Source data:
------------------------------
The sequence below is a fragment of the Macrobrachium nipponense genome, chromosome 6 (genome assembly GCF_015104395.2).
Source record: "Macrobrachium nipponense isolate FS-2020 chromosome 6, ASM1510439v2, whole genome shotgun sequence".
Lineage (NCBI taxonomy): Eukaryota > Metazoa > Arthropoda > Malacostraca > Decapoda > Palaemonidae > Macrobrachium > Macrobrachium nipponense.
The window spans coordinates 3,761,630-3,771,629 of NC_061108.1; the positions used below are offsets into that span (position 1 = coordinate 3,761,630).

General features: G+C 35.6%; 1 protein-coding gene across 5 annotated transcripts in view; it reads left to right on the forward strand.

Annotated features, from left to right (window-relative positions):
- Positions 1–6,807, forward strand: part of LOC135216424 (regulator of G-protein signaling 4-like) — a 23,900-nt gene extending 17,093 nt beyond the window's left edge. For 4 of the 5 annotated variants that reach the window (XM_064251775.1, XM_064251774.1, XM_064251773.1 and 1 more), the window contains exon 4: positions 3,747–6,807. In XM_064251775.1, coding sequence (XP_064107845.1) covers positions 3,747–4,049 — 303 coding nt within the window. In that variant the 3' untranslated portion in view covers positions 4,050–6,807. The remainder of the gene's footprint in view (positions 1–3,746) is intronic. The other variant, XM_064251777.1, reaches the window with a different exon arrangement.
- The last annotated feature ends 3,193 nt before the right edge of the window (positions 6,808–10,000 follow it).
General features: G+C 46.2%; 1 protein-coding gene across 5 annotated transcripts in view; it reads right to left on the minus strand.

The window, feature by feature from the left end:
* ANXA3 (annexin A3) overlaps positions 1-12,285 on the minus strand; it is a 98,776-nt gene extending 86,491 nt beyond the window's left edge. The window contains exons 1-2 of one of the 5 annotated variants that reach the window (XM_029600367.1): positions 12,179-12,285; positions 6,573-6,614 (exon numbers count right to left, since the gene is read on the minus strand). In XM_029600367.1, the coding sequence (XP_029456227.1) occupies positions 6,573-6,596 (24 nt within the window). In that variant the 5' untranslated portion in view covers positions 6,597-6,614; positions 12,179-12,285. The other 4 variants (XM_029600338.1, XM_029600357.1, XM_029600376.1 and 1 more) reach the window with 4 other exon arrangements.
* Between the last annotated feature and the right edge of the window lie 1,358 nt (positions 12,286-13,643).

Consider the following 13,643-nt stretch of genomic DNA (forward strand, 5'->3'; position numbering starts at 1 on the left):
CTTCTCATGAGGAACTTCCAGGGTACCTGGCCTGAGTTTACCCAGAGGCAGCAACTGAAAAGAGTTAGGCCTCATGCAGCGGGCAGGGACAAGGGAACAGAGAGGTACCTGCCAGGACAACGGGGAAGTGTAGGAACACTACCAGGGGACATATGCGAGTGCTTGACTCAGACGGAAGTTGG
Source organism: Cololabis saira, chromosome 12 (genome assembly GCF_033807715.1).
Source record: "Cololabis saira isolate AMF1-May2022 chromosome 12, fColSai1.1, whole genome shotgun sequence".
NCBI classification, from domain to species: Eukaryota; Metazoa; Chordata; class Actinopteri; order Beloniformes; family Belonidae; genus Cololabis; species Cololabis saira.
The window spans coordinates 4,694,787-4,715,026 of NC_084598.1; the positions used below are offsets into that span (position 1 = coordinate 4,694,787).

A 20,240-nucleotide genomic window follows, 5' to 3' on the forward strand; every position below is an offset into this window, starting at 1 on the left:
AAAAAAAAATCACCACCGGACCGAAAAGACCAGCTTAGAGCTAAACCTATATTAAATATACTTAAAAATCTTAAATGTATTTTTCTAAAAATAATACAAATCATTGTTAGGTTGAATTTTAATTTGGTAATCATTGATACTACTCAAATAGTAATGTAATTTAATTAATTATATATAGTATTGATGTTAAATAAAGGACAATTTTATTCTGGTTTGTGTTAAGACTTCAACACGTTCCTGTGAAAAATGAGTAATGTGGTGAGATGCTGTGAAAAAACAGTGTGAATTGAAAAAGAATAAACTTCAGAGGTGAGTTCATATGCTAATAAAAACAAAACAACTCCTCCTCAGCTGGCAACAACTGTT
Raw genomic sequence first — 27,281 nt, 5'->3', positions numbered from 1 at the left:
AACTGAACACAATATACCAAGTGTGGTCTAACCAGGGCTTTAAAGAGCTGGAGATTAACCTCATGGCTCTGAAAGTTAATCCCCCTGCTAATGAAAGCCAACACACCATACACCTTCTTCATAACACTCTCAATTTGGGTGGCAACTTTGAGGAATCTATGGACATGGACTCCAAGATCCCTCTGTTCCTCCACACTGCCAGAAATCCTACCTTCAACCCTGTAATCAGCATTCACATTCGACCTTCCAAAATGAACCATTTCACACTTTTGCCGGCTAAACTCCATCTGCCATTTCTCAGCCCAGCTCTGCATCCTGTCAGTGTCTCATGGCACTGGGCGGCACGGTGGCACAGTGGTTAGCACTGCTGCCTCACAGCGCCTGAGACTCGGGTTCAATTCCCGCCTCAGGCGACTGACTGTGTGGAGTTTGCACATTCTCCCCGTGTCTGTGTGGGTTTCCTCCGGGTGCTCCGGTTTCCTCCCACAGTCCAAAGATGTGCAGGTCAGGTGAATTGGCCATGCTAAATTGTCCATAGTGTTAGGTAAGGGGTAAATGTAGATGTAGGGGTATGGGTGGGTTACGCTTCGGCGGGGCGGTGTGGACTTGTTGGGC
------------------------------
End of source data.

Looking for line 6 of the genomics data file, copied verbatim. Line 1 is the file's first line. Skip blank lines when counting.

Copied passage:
Annotated features, from left to right (window-relative positions):